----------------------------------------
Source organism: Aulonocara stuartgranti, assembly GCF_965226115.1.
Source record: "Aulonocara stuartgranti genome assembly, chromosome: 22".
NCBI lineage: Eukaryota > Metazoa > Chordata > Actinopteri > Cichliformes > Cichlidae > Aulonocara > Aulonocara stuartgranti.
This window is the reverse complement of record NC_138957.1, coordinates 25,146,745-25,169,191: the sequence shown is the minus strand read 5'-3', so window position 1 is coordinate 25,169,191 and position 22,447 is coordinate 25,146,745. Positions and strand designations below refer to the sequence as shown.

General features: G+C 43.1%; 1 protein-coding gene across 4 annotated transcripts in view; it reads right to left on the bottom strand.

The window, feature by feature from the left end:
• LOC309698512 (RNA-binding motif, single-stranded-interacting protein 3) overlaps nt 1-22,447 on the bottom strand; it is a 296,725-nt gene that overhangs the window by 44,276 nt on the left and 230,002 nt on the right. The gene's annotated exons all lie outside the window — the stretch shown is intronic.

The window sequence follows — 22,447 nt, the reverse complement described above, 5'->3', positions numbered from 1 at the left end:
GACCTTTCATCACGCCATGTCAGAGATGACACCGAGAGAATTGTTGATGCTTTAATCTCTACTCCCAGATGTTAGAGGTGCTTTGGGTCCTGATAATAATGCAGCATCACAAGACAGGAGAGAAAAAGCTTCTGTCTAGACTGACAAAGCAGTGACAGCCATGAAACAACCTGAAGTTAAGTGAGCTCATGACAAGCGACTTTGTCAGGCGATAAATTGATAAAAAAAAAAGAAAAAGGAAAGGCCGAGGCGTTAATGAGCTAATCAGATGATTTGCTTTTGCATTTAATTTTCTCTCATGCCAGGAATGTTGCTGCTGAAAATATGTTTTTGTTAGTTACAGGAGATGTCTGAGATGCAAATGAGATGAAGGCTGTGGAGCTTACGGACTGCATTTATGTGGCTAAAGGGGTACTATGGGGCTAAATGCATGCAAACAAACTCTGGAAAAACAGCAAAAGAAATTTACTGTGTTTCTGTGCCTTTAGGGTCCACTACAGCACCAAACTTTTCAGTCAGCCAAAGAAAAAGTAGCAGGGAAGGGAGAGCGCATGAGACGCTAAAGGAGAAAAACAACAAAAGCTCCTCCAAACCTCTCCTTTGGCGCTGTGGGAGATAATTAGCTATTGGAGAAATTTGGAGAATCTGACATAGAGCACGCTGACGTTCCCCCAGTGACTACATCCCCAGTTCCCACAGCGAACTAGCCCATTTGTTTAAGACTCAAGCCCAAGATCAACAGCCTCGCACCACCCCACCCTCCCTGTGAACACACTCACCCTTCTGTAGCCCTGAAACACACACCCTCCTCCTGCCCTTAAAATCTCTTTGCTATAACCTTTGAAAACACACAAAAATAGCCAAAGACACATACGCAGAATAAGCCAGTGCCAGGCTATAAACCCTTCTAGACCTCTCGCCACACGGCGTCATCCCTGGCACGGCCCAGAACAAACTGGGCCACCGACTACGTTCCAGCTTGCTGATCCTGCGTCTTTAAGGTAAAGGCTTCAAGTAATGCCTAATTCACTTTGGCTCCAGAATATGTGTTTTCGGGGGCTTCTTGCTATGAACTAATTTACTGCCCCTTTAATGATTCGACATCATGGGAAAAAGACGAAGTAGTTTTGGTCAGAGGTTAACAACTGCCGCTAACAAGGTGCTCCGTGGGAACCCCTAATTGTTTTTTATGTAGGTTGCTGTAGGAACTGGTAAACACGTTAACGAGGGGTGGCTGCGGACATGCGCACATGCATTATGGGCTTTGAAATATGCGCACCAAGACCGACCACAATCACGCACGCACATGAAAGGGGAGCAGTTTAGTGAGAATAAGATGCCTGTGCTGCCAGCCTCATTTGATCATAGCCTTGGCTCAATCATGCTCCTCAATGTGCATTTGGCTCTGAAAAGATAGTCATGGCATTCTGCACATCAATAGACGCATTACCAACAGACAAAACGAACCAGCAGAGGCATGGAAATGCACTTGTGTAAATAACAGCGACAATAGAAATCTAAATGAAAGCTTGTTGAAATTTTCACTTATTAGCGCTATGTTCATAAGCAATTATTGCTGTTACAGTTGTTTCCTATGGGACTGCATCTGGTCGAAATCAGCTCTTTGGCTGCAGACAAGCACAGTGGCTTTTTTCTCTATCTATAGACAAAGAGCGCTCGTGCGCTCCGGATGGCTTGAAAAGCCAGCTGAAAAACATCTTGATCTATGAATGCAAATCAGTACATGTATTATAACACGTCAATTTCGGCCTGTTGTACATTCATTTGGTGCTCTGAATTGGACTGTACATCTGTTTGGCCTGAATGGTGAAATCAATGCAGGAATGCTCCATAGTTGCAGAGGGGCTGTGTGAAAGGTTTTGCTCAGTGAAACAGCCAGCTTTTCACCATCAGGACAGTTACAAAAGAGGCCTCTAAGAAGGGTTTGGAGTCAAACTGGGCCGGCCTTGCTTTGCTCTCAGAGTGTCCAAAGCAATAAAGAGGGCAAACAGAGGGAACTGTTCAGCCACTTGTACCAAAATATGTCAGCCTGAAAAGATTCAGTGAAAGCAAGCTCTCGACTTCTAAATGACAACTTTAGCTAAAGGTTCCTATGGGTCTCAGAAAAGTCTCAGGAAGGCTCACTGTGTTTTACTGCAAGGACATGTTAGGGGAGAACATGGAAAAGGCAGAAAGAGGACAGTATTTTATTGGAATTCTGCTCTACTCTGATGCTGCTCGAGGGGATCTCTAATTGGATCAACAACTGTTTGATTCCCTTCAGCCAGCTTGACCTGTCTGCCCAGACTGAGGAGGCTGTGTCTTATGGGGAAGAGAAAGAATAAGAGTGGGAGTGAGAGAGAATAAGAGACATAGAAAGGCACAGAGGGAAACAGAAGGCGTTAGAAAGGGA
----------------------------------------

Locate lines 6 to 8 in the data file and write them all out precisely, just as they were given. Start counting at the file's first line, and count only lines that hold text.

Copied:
The window, feature by feature from the left end:
• LOC309698512 (RNA-binding motif, single-stranded-interacting protein 3) overlaps nt 1-22,447 on the bottom strand; it is a 296,725-nt gene that overhangs the window by 44,276 nt on the left and 230,002 nt on the right. The gene's annotated exons all lie outside the window — the stretch shown is intronic.

The window sequence follows — 22,447 nt, the reverse complement described above, 5'->3', positions numbered from 1 at the left end: